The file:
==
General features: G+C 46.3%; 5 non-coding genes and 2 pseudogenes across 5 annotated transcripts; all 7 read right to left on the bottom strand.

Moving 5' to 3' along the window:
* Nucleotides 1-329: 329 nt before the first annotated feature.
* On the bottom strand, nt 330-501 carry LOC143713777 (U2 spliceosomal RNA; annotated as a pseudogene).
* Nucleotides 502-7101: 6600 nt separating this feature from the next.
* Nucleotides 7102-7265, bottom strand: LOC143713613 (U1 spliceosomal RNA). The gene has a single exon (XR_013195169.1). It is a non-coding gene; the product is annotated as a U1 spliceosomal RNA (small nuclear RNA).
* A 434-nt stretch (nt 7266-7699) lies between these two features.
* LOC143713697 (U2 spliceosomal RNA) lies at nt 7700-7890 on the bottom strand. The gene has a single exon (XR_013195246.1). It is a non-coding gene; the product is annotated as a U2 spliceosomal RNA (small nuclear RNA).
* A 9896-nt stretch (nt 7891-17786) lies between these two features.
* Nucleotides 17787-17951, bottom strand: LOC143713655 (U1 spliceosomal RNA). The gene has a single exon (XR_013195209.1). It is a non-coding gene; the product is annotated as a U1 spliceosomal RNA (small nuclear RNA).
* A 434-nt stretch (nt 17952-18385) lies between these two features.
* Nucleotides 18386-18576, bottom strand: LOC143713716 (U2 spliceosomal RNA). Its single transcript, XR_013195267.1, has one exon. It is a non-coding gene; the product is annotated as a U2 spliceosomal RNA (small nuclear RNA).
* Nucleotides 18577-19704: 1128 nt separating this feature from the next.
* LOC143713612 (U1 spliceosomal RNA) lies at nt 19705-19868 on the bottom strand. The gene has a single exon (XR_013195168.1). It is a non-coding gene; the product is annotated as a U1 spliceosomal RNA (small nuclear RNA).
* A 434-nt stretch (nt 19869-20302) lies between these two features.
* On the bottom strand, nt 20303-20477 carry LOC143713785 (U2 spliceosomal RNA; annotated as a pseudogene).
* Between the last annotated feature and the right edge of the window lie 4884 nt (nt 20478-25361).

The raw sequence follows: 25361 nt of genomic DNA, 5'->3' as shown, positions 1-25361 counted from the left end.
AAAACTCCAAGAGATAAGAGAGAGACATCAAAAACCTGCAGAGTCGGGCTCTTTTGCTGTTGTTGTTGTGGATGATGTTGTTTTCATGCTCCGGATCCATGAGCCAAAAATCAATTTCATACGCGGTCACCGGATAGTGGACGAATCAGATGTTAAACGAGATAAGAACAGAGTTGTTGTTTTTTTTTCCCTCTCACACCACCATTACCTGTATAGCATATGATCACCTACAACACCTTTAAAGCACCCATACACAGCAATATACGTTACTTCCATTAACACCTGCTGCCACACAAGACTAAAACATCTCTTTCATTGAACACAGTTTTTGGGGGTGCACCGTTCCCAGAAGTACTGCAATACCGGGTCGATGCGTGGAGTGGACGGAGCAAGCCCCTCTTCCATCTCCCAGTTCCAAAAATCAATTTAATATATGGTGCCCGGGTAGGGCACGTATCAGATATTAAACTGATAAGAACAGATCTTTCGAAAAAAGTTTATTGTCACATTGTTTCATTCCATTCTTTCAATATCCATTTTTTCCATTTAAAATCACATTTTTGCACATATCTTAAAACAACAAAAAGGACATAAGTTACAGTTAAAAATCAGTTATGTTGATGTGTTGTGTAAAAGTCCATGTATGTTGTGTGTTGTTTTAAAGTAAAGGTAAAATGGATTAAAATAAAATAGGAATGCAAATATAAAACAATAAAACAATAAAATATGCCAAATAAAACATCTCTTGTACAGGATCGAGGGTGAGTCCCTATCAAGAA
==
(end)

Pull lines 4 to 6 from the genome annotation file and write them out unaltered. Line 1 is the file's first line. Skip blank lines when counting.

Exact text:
* On the bottom strand, nt 330-501 carry LOC143713777 (U2 spliceosomal RNA; annotated as a pseudogene).
* Nucleotides 502-7101: 6600 nt separating this feature from the next.
* Nucleotides 7102-7265, bottom strand: LOC143713613 (U1 spliceosomal RNA). The gene has a single exon (XR_013195169.1). It is a non-coding gene; the product is annotated as a U1 spliceosomal RNA (small nuclear RNA).